New York, NY (May 19, 2002) A physician from Weill Cornell Medical College reported to a meeting of the American Society of Clinical Oncologists (ASCO) in Orlando, FL, today that, in 13 of 16 patients with non-Hodgkin’s lymphoma who were treated with an experimental monoclonal antibody called Bexxar, it was still possible to collect an adequate supply of blood stem cells for potential use in a transplant in case the patient relapsed.
Dr. Tsiporah Shore, Associate Director of the Bone Marrow and Stem Cell Transplant Program at Weill Cornell, explained that Bexxar (I131 tositumomab) is being tested as a treatment for non-Hodgkin’s lymphoma. Bexxar is a monoclonal antibodyan antibody specifically targeted against the antigens of that disease. However, because Bexxar is linked to a radioactive molecule, there has been a concern that exposure to Bexxar “might damage the body’s supply of stem cells, which could be needed for a transplant if the patient relapsed,” according to Dr. Shore.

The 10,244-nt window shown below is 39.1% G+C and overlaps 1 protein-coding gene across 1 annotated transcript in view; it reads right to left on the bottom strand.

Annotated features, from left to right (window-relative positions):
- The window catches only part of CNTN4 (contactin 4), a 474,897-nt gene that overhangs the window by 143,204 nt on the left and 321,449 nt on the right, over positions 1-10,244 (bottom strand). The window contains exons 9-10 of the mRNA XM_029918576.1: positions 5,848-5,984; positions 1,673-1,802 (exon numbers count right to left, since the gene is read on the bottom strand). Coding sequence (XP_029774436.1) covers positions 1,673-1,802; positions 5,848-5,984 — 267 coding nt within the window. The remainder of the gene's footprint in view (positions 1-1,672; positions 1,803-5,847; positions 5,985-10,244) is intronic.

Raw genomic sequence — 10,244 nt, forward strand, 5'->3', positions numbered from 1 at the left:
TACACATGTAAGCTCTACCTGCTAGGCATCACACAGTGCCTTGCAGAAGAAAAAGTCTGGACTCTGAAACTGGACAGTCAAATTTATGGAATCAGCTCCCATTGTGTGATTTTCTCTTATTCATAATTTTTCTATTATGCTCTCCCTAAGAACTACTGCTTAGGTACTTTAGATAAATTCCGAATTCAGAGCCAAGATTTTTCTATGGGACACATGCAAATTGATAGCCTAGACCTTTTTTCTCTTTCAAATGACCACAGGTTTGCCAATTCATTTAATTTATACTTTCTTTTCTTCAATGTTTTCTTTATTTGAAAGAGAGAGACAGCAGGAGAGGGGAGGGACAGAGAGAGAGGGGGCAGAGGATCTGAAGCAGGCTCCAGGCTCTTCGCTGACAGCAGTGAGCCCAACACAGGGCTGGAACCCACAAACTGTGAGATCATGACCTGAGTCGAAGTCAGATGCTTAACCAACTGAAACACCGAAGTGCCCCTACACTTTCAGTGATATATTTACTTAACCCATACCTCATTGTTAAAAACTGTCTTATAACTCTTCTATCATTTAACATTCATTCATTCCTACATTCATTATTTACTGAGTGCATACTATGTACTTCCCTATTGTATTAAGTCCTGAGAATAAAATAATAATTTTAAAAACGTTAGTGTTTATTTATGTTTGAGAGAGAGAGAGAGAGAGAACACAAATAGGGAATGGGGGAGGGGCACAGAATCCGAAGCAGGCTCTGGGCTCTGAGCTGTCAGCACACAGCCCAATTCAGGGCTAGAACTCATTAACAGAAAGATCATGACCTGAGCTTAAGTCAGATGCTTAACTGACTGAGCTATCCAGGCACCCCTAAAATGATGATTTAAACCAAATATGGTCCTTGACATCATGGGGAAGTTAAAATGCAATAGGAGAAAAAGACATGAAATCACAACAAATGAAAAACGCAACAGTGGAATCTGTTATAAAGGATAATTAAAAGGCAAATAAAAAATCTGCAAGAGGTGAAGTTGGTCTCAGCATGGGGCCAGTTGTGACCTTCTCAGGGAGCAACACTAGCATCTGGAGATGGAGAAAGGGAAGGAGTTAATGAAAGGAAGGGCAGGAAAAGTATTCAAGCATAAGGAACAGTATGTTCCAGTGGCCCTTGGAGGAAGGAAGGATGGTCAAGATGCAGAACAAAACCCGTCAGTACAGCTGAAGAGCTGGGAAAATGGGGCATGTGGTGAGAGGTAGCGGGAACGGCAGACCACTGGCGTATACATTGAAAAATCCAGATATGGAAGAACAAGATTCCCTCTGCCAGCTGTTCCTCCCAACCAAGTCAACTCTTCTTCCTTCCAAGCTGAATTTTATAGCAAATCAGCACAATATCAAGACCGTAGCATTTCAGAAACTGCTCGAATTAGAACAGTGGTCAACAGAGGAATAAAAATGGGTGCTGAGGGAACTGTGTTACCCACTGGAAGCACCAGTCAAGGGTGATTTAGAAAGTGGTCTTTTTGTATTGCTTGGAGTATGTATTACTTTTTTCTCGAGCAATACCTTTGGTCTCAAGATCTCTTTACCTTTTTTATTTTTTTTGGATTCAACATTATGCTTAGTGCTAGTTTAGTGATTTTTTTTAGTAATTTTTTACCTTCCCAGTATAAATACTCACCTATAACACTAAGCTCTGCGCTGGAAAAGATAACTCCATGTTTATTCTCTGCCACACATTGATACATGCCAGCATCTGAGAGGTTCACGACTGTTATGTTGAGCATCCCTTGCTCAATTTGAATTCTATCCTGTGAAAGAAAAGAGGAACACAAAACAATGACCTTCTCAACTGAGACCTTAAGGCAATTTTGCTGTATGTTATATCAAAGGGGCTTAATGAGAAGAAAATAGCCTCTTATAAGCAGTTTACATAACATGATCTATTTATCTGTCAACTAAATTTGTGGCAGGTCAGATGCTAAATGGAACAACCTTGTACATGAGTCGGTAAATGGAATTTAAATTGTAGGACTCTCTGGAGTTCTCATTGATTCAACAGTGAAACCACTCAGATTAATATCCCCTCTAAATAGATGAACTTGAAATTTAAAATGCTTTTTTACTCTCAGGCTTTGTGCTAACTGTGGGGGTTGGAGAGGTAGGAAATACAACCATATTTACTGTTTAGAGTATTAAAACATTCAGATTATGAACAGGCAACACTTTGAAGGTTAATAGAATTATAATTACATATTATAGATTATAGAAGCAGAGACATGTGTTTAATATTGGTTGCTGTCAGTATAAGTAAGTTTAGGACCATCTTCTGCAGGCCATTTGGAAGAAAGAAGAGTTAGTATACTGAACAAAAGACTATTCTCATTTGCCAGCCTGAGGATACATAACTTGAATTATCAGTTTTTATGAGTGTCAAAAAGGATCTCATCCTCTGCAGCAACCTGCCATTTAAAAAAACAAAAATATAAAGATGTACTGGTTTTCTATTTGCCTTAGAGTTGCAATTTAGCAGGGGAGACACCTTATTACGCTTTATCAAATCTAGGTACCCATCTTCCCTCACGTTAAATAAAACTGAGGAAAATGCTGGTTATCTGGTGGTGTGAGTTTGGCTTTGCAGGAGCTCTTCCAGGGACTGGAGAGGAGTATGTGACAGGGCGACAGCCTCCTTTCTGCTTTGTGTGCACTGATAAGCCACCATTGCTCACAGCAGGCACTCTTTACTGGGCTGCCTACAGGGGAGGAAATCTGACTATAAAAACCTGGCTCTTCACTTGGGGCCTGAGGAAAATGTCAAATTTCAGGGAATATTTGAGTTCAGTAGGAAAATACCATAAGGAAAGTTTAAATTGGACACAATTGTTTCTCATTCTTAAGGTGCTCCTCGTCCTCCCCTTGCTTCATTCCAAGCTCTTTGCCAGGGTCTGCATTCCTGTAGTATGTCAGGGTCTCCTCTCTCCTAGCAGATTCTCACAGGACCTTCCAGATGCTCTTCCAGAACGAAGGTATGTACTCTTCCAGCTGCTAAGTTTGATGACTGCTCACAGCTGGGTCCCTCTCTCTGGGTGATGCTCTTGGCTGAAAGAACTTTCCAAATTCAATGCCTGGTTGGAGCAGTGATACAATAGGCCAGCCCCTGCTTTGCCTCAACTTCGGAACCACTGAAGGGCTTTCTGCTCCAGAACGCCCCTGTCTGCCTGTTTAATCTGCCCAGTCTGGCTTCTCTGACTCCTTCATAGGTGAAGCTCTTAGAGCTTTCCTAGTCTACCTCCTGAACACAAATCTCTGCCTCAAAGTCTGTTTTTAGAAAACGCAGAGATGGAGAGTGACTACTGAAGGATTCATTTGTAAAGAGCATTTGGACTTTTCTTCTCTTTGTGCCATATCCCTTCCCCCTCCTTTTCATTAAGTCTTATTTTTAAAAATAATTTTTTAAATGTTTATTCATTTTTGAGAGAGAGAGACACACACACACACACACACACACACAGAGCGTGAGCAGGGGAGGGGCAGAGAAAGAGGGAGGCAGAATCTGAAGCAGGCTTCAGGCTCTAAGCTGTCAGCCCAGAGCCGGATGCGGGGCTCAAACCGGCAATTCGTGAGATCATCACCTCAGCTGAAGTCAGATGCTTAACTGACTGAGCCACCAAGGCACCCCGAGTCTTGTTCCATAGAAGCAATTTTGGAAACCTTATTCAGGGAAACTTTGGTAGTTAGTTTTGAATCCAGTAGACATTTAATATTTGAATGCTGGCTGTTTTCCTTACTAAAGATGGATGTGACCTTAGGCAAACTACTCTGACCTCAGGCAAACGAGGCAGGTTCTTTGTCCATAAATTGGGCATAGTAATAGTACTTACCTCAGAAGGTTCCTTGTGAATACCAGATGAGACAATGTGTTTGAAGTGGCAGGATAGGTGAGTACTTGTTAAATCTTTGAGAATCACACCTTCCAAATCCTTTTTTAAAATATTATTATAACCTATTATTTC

What Dr. Shore found was that, in 13 of 16 patients undergoing a clinical trial of Bexxar at NewYork-Presbyterian Hospital’s Weill Cornell Medical Center, a harvesting of stem cells from the blood produced enough stem cells for these patients to have a transplant. “The prior use of Bexxar does not preclude adequate stem cell collection for autologous [self-donated] stem cell transplantation in non-Hodgkin’s lymphoma,” Dr. Shore said. “This allows the patients who relapse after Bexxar the option to proceed to transplant, whereas, before, it was uncertain if this could ever be done.”
Bexxar is manufactured by Corixa Corp., and it has not yet been approved by the Food and Drug Administration. Corixa Corp. helped create Dr. Shore’s poster but is not a sponsor of her study. Her co-authors are Drs. John Leonard, Michael Schuster, and Morton Coleman of Weill Cornell, and Dr. Ruthee-Lu Bayer, formerly of Weill Cornell and now at North Shore University Hospital, Long Island, New York.